New cosmic ray data still allows for dark matter possibility

New measurements of cosmic ray electrons by the PAMELA spacecraft have left open the door for an observation of dark matter but are still consistent with no dark matter signal. Although the measurements of the cosmic ray electrons are consistent with no new sources of electrons, such as dark matter annihilation, the electron and positron data is better fit with some kind of additional source. What that is remains unclear at this time.

The electron energy spectrum measured by PAMELA and other modern instruments. Some of the wiggles in the curves have been interpreted as signs of dark matter by some scientists. However, that interpretation is not conclusive.

The electron energy spectrum measured by PAMELA and other modern instruments. Some of the wiggles in the curves have been interpreted as signs of dark matter by some scientists. However, that interpretation is not conclusive.

The measurement by PAMELA covers a greater range of energies for electrons than any other experiment so far and extends its upper limits on energy significantly. Previous PAMELA data had produced a bump in the spectrum at higher energies which could have been indicative of dark matter.

The team fit the data with a conventional model of cosmic ray propagation (involving no dark matter) and found that it is consistent with the PAMELA data. However, if they assume there is some extra component of cosmic electrons, they get an improved fit to the positron data that they also measure.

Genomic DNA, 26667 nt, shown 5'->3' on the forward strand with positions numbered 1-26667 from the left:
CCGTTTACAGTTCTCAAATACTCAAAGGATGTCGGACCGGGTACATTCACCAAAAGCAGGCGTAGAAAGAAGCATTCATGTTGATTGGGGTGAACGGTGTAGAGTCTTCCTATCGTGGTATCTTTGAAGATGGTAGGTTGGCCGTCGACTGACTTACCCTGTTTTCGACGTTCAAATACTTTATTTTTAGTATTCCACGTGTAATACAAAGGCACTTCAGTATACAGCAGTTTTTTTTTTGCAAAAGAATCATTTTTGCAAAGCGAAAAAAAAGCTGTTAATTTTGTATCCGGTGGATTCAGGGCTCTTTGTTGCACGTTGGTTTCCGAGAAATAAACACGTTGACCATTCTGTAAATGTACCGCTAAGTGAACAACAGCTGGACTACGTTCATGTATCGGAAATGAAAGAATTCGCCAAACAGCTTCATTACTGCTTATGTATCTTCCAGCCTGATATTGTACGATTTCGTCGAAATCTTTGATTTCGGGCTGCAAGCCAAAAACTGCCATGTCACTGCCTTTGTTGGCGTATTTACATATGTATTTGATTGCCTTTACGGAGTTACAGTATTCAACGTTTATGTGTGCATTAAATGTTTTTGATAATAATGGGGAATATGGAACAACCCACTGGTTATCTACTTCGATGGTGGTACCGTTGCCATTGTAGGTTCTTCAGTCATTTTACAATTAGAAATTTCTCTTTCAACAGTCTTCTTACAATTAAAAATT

If scientists assume there is an extra source of electrons and positron cosmic rays, they get a better fit with their data.

If scientists assume there is an extra source of electrons and positron cosmic rays, they get a better fit with their data.

Those extra electrons could potentially come from dark matter annihilation but there could also be effects from inhomogeneities in cosmic ray arrival and factors like motion around the Sun. So any extra electrons might or might not be from dark matter. At this time, it’s too soon to tell what the extra electrons might be, or even if they exist, but there it looks like a puzzle waiting just on the edge of our ability to measure.

Ref: Phys. Rev. Lett. 106, 201101 (2011)

Posted May 19th, 2011 in Uncategorized.

One comment:

  1. stephen mann:

    Dark matter, if it exists, will be proven in accelerators.

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